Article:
It was the time of day when the bus shouldn’t have been full of school students. Yet, there they were. Most still in school uniform, two boys in tutus, girls with fighter face-paint across their cheek bones, and other students clutching ‘climate’ signs. We were all heading to the same place – Cathedral Square. Not that there is much of a cathedral there anymore, but there’s still a great big space perfect for rabble-rousing.
And I made a new young friend. We met at the bus stop, and it took all of three seconds to establish we were off to the same place. Our own signs, even held discreetly, kinda gave it away. Even the age-gap chasm between us was no barrier to the happy-chat we all embark on when we find a kindred vegan spirit. We decided to buddy up, seeing as the buddy she was expecting to go with bailed on her at the last moment.
Around 5,000 people gathered in Cathedral Square for this shindig. Not a patch on Wellington’s estimated 40,000 and Auckland’s 80,000 (go you ab-fab Wellingtonians and Aucklanders!), but maybe we’ll do better next time. A crowd of 5,000 still doesn’t look too shabby on the march through the streets, though.
A few minutes after our arrival at The Square, we spotted another vegan sign, so squeezed and snaked our way through the crowd to stand in solidarity. And wouldn’t you know it – they turned out to be some Cube of Truth fellow activists I met just last weekend, when I was at my first Cube event. I introduced my new buddy, and nek minnit, she was indicating that she’d be at the next Cube. I was pretty impressed with my powers of recruitment, which until now had hovered around zero.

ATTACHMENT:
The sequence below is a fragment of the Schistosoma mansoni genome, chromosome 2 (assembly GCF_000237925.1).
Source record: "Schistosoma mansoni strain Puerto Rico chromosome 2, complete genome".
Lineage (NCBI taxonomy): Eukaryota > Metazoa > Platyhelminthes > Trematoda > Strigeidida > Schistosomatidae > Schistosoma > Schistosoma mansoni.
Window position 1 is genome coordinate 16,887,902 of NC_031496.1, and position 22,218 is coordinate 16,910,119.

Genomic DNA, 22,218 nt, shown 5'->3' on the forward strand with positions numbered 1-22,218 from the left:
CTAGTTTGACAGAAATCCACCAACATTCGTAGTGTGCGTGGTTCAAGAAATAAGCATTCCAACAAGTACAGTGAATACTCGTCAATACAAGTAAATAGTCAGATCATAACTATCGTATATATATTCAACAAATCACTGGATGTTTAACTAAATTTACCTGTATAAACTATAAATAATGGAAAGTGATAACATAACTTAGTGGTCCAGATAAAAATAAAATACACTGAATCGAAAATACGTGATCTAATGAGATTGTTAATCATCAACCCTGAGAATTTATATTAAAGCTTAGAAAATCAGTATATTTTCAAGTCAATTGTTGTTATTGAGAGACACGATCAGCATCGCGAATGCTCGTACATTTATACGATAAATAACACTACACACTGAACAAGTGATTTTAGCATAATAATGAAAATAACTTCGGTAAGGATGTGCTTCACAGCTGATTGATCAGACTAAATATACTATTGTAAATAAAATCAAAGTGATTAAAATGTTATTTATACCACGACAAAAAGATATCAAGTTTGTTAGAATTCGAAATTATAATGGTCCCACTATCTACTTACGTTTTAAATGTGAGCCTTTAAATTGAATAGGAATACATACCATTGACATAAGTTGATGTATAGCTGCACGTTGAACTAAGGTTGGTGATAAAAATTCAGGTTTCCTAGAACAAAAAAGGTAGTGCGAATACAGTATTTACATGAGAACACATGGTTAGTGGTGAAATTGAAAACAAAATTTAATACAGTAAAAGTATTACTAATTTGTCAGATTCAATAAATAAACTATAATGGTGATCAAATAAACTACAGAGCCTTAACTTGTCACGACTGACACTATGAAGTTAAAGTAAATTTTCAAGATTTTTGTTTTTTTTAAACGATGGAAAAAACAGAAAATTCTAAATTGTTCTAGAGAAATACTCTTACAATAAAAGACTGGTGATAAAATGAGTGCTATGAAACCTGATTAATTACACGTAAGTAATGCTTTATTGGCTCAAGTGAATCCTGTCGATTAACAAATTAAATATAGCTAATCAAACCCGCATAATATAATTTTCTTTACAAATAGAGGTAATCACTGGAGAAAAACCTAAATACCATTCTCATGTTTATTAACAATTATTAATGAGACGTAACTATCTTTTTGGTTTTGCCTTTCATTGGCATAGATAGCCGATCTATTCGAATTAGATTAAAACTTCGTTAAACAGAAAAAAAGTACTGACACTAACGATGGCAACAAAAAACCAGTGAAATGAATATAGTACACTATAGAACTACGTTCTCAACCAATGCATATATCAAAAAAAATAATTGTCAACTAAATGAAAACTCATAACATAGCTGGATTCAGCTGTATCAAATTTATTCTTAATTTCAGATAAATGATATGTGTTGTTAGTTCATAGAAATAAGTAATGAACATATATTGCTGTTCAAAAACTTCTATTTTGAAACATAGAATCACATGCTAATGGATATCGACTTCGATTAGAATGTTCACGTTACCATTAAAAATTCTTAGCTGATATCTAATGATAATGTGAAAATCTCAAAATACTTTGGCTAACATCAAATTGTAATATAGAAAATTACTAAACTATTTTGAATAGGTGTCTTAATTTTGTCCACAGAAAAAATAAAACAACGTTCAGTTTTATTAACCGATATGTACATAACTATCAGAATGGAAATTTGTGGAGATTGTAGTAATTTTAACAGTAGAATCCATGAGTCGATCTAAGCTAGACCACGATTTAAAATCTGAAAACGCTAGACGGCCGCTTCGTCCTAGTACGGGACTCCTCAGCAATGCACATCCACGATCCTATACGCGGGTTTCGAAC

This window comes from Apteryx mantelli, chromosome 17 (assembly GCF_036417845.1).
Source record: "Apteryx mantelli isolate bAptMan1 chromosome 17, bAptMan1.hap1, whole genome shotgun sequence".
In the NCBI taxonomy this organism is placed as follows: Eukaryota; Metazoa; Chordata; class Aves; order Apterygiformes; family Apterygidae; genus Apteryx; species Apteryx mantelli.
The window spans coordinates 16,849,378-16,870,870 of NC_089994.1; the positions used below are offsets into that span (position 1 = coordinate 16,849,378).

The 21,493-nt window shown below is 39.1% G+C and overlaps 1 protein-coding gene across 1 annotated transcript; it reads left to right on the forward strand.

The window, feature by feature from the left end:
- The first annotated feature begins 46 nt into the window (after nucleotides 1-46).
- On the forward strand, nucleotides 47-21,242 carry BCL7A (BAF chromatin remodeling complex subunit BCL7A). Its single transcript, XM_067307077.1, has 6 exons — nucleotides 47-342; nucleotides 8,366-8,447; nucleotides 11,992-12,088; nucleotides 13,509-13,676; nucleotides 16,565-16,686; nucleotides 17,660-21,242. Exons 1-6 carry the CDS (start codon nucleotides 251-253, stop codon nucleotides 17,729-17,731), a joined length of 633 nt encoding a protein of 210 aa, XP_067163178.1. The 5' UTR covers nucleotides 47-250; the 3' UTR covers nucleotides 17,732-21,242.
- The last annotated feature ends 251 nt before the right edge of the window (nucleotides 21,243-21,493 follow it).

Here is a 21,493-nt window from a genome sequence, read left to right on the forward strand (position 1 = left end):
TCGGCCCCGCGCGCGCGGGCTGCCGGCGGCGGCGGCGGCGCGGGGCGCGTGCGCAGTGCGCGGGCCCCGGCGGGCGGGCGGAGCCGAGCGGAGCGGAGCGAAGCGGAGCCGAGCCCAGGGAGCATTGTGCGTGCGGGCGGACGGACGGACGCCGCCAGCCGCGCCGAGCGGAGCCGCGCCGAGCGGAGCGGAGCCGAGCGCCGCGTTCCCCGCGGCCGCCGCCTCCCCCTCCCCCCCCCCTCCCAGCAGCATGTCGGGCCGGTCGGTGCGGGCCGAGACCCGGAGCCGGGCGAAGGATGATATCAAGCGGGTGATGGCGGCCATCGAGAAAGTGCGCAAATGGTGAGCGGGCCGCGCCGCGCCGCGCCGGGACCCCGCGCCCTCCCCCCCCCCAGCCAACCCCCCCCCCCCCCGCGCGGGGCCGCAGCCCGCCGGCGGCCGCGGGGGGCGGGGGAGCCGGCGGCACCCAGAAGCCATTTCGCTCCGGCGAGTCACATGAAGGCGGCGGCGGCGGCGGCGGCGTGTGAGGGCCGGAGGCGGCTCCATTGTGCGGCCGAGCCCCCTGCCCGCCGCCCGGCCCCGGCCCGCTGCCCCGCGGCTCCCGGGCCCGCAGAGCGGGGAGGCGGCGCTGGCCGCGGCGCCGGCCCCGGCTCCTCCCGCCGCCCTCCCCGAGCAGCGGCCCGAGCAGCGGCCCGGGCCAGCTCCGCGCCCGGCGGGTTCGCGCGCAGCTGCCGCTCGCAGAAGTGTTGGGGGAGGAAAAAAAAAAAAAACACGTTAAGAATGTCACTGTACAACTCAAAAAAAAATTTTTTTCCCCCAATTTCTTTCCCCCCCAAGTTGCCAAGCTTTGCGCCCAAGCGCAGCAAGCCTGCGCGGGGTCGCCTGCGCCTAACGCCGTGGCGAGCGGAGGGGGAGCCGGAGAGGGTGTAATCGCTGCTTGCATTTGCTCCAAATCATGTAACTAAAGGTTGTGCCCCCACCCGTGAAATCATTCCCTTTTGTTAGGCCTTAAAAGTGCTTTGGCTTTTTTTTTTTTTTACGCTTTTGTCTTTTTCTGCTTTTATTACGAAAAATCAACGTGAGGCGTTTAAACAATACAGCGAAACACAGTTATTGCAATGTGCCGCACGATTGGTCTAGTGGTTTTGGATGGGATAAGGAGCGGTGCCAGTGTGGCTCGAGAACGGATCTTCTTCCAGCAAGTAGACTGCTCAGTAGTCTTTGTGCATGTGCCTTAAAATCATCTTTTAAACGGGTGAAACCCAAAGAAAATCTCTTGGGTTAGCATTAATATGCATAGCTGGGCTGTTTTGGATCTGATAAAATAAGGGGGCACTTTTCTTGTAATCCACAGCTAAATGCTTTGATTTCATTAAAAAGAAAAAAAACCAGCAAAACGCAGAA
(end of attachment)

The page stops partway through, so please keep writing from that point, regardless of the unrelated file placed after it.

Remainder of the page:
It was great to see so many young people fired up. Thanks to Greta, school students are stepping up and demanding that their climate concerns are heard. Today’s climate strike was intergenerational, so there was a big mix of ages. The speeches were passionate, the music the band played was stirring, the chants were loud – but the messages were somewhat vague. The demand to fix the climate breakdown wasn’t vague, but as usual it was all about fossil fuels. Not a peep about the destructive nature of animal agriculture, and how that is munting the planet more than anything else. And how going vegan will mitigate that munting faster than anything else. Nope, that takes away the blame from someone else, and puts it squarely on our own personal doorstep.
However, I don’t want to be too much of a grinch to the school kids. They may yet learn about animal agriculture. At least they’re getting roused about something that we’re all fairly attached to. And the numbers getting roused are impressive. No, a climate strike on its own doesn’t achieve much, but it does tell the politicians that it matters to a lot of people – i.e. voters, and those coming up to be eligible to vote. Ignoring it could well be a very bad political move.
Of course, we have to also honour all those who set the stage for this, who spent years grimly trying to be heard by those who had no interest in hearing it. The tipping point came about in the form of Greta Thunberg, and I reckon it’s not going to quietly die down any time soon. Much of the media is on her side, and that’s a powerful weapon to have.
I learned one more really important thing today – and that it’s much better to have a sign on a stick, than one that has to be held above my head with my arms. You’d think I’d know by now, after the protests I’ve been on in my time, that arms tend to get tired doing that. Oh well, I’ll do better next time – because there will be a next time.